Dave Cohen / Gloucester
Bike Safety in Boston
Michael Fitzgerald is spot on (Perspective, July 14) about the need for separate bike lanes on Cambridge Street, and in saying that people will bike when they feel safer. I was doored last year on Cambridge Street right near Massachusetts General Hospital going toward the bridge. Luckily, no injuries other than a small cut on my hand.
Todd S. Kaplan / Somerville
I lived in Beacon Hill for more than 40 years. I was nearly injured by cyclists a number of times. If cycling is to continue to pervade Boston, cyclists must comply with the rules of the road, they must have plates on their bikes, and the city must cite them for infractions. What I hear all the cycling advocates saying is that they are the prey. They rarely acknowledge that they are not following the rules — that is why things have become so dangerous.
Deborah McGrath / Rockport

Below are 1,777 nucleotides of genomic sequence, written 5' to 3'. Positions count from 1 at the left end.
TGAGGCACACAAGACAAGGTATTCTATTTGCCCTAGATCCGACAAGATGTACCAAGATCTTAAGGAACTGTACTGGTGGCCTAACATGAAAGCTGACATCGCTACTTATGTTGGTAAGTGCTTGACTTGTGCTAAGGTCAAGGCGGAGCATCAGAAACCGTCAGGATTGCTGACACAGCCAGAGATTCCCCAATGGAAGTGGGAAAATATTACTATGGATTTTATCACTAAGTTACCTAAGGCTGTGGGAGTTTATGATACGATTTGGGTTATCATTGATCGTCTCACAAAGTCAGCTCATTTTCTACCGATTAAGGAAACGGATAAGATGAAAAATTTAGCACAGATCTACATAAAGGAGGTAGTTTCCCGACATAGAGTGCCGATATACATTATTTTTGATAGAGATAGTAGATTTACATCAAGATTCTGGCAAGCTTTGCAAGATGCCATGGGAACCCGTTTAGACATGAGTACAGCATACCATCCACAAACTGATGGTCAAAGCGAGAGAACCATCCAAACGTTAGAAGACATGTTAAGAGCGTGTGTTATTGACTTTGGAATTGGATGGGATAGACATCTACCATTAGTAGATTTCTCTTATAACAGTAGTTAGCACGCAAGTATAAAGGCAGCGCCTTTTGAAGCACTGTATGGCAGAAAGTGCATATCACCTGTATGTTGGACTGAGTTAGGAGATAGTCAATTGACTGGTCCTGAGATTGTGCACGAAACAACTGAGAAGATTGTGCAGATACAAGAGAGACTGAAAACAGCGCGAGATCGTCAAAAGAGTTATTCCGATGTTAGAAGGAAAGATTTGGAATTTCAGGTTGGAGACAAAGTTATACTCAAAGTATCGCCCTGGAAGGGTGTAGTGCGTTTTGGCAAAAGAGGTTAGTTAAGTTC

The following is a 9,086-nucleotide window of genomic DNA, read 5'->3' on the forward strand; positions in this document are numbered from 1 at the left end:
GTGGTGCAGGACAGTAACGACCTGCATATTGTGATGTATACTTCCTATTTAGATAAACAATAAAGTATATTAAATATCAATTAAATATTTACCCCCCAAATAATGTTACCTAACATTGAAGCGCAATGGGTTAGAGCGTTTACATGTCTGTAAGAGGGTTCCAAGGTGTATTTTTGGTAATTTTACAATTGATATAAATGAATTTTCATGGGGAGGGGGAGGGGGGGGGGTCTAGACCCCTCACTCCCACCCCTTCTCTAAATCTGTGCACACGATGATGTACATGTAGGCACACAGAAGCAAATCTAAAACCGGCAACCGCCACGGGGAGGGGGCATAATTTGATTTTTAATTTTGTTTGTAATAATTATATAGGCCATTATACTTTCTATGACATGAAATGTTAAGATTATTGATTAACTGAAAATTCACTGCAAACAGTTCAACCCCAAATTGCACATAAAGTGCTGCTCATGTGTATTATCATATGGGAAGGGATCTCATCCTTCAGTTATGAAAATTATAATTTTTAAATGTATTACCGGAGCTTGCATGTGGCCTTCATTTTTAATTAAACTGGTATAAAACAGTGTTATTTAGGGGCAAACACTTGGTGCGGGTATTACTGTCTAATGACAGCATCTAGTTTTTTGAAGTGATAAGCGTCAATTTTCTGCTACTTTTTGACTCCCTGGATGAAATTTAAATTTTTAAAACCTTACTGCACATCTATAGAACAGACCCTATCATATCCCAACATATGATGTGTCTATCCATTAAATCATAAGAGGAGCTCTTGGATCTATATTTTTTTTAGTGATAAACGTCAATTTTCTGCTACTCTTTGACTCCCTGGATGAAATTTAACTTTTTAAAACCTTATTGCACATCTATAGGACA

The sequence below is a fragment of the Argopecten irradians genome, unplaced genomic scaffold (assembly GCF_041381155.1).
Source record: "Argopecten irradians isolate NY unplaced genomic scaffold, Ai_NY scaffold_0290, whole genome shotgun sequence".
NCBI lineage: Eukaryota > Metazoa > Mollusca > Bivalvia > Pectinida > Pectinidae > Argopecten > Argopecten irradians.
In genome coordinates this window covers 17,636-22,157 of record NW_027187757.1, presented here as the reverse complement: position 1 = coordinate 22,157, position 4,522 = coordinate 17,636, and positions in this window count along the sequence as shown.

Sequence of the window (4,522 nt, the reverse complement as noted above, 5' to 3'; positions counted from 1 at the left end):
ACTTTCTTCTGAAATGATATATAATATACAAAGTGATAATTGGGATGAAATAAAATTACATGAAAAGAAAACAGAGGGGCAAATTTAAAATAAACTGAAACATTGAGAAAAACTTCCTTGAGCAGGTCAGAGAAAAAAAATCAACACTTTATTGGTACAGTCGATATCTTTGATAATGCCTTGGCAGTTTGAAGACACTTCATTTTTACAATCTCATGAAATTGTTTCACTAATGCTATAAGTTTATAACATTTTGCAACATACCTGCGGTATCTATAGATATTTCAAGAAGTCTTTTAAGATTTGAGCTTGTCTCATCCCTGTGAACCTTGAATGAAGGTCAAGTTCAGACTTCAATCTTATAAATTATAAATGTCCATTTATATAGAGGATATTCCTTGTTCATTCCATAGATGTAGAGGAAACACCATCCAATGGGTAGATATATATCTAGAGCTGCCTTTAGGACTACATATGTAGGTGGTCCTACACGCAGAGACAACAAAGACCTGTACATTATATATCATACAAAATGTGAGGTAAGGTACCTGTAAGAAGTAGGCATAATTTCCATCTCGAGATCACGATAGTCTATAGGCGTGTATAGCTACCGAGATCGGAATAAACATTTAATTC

Borders Without Doctors
I thank Ieva Jusionyte for her work as a paramedic at our southern border and for her moving reportage (Perspective, July 21). While Globe Magazine entertains us with kitchen updates and dating stories, this essay shows us the dire effects of our failure to rise against a crisis. I commend Jusionyte for not letting us turn away from the crimes against humanity in which we all collude if we do not decry them and work to change the way this country deals with immigrants, migrants, and refugees.
Anca Vlasopolos / Centerville
Field of Dreams
What a great piece (“At 64, Still a Boy of Summer,” July 21)! It transported me to a time when I was working at a rehab hospital in Braintree and I called the Red Sox office to see if we could get tickets for a few of our respiratory patients. The woman on the other end was gushing, “Did you hear the news today? We traded for Dennis Eckersley!” Not an avid fan at the time, I didn’t know who he was but I never forgot the name because I knew he must be somebody pretty special. Gotta love the Eck-speak!
Linda Curtis / Newbury
I enjoyed Dennis Eckersley as a player and think he’s an exceptional announcer. Seeing all of the struggles he’s had was eye-opening and more reasons to continue watching him.